A dream client. The inventor of denim. One of great retail brands of the world, that evolved with and helped shape the spirit of the times throughout its rich history.
With the mobile revolution in full swing, it was the perfect time to re-invent the brand, online. We combed through vast amounts of material created by W+K for seasonal campaigns, and in-house brand design, and distilled it down to its core, timeless characteristics, with a few seasonal touches. Over 6 months of design concepts and 6 months of execution, we took the best practices of the time, and applied them in a way that amplifies the character of the brand, while better serving a varied audience on their various devices.
The final product is rough around the edges, and looks dated. Like any first attempt, it was a big step forward, but needed ongoing improvements. It needed the kind of commitment we couldn’t provide as an agency. Our success was in getting a big brand to embrace new-at-the-time but now commonplace ideas, as e-commerce became a part of everyday life, and preparing them for the mobile present we live in today.
This wasn’t a new idea in 2012, but it wasn’t something big brands were doing well. That customers would use a phone as readily as a desktop computer to shop online was still a controversial idea.
Images previously reserved for print. Product, lookbook, campaign, brand, history: impeccably photographed and an internet with the bandwidth to display them big and borderless.
A brand that for a century had a truly American typographic character (and helped define what that means), suffered the scourge of Arial, online, for decades. Finally, we had web fonts, but brands this big were still afraid to use them.
Beyond workman’s denim: practical fashion, for men and women. This was the positioning for the products, so we applied it to the website. Make it elegantly functional; design it to do a job.
No tricks. Flat. Photos on white, black text. These were the days of iOS 6, but the thinking was MacOS System 6. And by going counter to the stylistic conventions of the time, we’d also align ourselves with the fashion brands Levi’s was chasing with its expanded clothing line and ambitions beyond denim.
Some ideas fell into place immediately: long pages of “filmstrips” instead of click-through carousels. Grids that behaved like text, wrapping with the page, centered like words. A loose layout that uses typographic contrast and whitespace as signposts.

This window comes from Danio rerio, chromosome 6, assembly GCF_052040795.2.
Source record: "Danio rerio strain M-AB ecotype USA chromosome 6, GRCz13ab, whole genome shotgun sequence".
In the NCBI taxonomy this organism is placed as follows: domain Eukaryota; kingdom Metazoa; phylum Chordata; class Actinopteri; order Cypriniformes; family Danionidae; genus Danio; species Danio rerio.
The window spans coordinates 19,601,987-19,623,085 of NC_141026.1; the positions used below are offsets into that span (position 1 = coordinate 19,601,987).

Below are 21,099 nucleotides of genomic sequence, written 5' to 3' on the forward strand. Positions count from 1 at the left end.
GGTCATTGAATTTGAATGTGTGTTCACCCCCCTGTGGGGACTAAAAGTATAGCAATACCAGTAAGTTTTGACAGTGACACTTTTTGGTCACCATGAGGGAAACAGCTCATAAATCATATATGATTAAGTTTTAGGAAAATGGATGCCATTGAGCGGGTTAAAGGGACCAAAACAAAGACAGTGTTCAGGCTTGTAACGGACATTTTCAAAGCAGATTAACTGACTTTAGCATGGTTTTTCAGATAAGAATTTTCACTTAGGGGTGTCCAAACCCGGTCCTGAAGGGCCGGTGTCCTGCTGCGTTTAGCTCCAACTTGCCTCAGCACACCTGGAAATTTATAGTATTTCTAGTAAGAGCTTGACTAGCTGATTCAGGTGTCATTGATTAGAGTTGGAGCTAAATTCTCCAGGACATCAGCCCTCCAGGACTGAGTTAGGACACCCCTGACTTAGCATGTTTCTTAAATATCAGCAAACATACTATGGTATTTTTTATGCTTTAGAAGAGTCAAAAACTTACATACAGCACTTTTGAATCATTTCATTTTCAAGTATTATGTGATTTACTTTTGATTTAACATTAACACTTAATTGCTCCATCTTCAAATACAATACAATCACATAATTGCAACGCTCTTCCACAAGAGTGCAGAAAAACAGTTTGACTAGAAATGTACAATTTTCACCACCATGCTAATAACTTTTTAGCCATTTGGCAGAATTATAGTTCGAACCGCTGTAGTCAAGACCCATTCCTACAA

Eventually, extra elements snuck their way in, adding refinement and structure, but losing the naïve, refreshingly unfussy simplicity of the first layout attempts.
The straightforward, honest voice of the brand is best expressed when all distractions are eliminated.
Care and attention to detail, consistency, pattern, rhythm, elegance.
Fearless, confident. We express our ideas clearly. We speak in caps without shouting.
Built to last beyond fashion seasonality. History sets the stage for the future.
The strength of black is controlled visually through line weight and dotted lines.
White is negative space, or knocked-out elements on a photographic background.
Although uppercase text has become associated with shouting, historically, it's common in signage and commercial titling. The uppercase on Levi.com connects us with that history.
We reserve caps for titles and brief callouts.
Whenever possible, caps should be gently letter-spaced to allow the letters to breathe.
Instead of using color to denote visual hierarchy, we use font weight. Heavier type is optically darker, while thinner is lighter. This, along with size, white-space and border lines, allows for limitless variation.
As in photography, the constraints of black and white can be an opportunity.
Webfonts and CSS3 are the key to using Trade Gothic on Levi.com. In CSS, always obtain licensing through fonts.com for Trade Gothic.
Always ensure that the fonts are correctly mapped to their respective weights, to avoid the “fake bold” effect that distorts the typeface.
This design seems so obvious, so pedestrian today, but at the time, the struggle was real.
The idea: users scroll without thought, without having to make any decision. But a click is a decision, it’s heavy.
Let the images loose and tell a vertical story, like a super-tall magazine, simplify the interaction to one axis, no clicks, and let it unfurl.